The fact that a unique coin does not necessarily have to be an
expensive coin was born out in Heritage’s recent auctions at the
Denver American Numismatic Association World’s Fair of Money when a
uniface error realized well under $1,000.
The coin is an 1831 Matron Head, Medium Letters cent with a normal
obverse and a blank reverse — a form of error coin called a uniface
piece. The error resulted when two planchets were fed into the coining
press at the same time. Two uniface errors would have been created,
each unique, with one bearing a blank obverse face and normal reverse
face, and the subject coin with the mirror opposite configuration.
The reverse face of this piece, while lacking design elements, does
feature incused regions opposite the raised areas on the obverse,
including a central depression opposite the portrait of Liberty.
The fallout from the Enhanced Uncirculated Coin
Another column in the August 21 weekly issue of Coin World reveals
that while forms of numismatic literature like fixed-price lists
were meant to be fleeting, they can actually be quite useful.
As with all striking errors, uniface errors are generally unique in
that they are not die varieties but instead are the product of an
entirely random event occurring at the moment of striking.
The coin bears the obverse used for the Newcomb 2 and Newcomb 3 die
marriages as cataloged by Howard Newcomb in United States Copper
Cents, 1816–1857. According to the cataloger in the Heritage
auction, “The obverse is the die that was used to create N-2 and N-3,
both Medium Letters varieties despite the Large Letters designation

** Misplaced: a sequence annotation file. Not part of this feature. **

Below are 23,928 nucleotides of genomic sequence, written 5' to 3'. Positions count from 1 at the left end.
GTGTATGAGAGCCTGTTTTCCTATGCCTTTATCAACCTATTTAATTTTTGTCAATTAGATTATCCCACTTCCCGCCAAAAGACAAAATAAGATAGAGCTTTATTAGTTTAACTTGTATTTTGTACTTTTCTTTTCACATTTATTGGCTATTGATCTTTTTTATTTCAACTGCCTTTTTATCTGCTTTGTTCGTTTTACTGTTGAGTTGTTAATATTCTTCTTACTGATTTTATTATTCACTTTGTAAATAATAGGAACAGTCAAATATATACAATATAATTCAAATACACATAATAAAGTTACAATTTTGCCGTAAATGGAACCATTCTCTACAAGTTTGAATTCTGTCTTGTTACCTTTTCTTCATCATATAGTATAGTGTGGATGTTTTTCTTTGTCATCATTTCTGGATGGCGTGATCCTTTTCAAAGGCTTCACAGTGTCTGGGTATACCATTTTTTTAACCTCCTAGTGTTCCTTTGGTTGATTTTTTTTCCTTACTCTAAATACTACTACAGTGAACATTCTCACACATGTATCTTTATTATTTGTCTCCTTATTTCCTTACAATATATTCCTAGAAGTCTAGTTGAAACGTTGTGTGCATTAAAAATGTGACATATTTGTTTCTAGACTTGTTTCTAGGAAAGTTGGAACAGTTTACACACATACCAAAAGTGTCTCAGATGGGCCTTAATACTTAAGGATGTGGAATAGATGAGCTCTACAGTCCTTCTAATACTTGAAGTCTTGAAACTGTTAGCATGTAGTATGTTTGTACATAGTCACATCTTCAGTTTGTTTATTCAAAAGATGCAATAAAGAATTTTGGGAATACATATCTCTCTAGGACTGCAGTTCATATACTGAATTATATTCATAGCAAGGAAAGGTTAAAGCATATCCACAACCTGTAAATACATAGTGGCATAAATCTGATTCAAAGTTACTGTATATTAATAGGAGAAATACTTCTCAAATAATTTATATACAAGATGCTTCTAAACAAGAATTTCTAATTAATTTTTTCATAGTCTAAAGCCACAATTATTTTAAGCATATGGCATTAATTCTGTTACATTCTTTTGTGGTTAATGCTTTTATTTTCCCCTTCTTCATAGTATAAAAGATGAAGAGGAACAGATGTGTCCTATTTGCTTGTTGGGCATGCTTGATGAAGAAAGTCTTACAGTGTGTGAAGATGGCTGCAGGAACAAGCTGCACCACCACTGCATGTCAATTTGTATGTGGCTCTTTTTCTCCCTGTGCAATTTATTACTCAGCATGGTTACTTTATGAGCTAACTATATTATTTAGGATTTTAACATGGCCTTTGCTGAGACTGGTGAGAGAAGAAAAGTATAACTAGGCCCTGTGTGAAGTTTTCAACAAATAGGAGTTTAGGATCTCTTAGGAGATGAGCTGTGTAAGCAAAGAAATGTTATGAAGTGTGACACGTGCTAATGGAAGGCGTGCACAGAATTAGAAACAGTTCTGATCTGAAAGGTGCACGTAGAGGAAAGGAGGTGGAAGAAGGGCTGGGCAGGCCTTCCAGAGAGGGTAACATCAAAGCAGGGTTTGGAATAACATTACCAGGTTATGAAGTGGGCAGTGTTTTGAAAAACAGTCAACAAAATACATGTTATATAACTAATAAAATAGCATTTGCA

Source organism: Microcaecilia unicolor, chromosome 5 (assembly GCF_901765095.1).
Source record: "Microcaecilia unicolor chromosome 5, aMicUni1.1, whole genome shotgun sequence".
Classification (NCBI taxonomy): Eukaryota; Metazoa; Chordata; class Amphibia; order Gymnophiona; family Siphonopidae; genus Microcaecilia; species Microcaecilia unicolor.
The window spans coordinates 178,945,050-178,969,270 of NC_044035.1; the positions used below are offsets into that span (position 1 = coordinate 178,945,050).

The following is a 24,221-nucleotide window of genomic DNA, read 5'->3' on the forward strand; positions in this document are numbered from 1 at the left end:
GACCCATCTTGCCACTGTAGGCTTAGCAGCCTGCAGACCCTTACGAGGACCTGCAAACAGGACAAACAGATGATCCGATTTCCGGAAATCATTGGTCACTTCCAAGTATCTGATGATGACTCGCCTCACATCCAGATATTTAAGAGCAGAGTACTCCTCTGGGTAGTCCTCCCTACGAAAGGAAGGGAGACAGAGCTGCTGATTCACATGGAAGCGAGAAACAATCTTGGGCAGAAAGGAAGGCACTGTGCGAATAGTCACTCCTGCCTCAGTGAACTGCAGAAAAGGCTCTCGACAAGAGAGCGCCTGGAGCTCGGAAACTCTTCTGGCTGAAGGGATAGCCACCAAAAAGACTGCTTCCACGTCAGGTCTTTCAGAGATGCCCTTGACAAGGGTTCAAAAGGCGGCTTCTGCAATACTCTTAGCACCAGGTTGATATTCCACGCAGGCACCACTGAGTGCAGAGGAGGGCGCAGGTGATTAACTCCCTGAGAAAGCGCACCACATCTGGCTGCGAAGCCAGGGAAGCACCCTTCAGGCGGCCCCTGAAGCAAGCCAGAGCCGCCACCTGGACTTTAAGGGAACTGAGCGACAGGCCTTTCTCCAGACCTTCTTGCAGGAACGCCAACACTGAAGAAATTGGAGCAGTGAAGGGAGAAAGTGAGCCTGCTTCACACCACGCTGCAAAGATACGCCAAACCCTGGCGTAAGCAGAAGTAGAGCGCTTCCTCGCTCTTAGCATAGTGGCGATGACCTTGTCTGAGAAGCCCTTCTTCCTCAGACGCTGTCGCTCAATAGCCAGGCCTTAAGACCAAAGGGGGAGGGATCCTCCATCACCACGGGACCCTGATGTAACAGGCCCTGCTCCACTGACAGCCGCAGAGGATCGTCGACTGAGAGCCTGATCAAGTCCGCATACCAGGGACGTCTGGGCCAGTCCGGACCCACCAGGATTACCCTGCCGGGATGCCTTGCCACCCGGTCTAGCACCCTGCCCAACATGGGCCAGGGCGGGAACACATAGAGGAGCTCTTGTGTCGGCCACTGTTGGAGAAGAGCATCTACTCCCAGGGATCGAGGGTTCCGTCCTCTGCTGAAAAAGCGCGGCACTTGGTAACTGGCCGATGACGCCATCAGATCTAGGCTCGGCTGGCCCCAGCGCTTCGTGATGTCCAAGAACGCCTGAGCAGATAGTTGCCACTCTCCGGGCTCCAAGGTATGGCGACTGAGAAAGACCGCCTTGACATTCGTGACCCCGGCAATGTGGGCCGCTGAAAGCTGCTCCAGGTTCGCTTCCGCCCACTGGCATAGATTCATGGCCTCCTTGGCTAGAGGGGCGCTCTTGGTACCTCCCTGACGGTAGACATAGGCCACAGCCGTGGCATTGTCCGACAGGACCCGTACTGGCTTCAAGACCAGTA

that PCGS has assigned.” The exact variety cannot be determined
because of the lack of the reverse design, which would identify the
specific reverse die and thus the die marriage.
Connect with Coin World:
up for our free eNewsletter
Like us on
us on Twitter
Professional Coin Grading Service assigned a grade of Very Fine 35
to the coin, a strong indication that the lack of a reverse design did
not deter the coin’s use in circulation. The coins has an Early
American Coppers grade of Very Fine 20. Members of EAC, a club for
collectors of pre-U.S. Mint copper coins and of half cents and large
cents struck by the Philadelphia Mint, use somewhat different criteria
for grading large cents than the major grading services do.
The catalog description notes “Light corrosion appears on the
dappled brown and steel surfaces of this error large cent.”
The coin realized $646.20 in the auction, showing that an error with
a spectacular appearance can sell for a price that is within the
affordability range for many collectors.